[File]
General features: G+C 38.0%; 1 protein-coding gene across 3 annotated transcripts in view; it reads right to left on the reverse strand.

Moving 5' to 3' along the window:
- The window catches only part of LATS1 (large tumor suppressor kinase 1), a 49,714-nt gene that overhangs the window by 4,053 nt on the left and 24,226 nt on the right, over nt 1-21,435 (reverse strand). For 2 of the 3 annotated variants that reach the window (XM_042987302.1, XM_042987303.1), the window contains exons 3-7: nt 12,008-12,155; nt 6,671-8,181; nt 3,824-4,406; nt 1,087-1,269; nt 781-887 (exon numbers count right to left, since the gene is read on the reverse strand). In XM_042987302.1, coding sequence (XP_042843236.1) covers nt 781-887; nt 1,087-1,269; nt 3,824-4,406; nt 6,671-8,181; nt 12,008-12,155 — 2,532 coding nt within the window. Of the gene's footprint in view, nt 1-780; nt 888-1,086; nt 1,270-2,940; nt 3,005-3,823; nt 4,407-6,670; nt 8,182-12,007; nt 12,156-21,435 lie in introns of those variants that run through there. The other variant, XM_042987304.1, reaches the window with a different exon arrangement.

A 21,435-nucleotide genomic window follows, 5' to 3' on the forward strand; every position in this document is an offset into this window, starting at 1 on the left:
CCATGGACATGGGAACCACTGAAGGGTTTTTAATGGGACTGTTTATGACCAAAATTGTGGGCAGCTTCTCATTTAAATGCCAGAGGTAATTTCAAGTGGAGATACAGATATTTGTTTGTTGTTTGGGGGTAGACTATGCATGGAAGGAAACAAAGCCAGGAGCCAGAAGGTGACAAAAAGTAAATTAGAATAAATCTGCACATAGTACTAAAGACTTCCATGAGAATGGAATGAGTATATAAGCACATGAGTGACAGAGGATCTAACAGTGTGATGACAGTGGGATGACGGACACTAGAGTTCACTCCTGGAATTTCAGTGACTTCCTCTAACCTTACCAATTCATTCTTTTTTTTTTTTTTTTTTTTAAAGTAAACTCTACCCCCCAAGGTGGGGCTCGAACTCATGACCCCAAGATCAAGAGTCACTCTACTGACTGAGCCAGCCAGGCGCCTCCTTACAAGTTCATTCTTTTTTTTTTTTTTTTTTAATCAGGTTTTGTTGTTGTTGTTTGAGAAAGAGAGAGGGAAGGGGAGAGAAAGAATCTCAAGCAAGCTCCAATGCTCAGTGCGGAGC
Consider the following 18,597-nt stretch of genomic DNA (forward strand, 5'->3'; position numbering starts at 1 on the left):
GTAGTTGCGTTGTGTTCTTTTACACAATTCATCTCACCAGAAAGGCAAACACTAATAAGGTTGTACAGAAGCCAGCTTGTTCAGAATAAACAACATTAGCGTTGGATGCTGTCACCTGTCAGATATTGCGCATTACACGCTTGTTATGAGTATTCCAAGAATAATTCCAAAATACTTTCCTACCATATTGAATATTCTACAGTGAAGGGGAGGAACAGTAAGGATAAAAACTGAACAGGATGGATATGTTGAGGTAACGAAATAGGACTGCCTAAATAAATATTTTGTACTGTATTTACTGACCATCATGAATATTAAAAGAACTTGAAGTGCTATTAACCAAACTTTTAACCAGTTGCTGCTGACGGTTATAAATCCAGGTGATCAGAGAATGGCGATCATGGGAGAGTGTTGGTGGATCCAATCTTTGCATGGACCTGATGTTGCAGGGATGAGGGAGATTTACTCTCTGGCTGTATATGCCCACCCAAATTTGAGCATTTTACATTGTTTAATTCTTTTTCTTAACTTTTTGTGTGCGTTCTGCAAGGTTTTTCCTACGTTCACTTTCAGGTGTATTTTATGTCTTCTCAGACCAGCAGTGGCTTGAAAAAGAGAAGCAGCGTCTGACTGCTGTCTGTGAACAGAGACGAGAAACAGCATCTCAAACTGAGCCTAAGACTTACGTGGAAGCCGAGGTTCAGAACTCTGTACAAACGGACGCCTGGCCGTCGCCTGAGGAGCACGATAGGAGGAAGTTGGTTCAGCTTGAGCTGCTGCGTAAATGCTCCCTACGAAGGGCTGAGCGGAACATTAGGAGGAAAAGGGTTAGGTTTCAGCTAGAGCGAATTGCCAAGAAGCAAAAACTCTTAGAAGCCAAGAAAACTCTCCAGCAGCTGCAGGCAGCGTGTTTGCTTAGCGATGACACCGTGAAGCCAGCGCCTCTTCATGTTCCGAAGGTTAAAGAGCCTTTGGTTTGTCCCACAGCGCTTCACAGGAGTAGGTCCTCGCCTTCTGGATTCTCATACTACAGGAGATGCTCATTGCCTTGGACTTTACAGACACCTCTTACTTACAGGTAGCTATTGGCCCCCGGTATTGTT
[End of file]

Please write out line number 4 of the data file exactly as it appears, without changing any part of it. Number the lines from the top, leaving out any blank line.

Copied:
A 21,435-nucleotide genomic window follows, 5' to 3' on the forward strand; every position in this document is an offset into this window, starting at 1 on the left: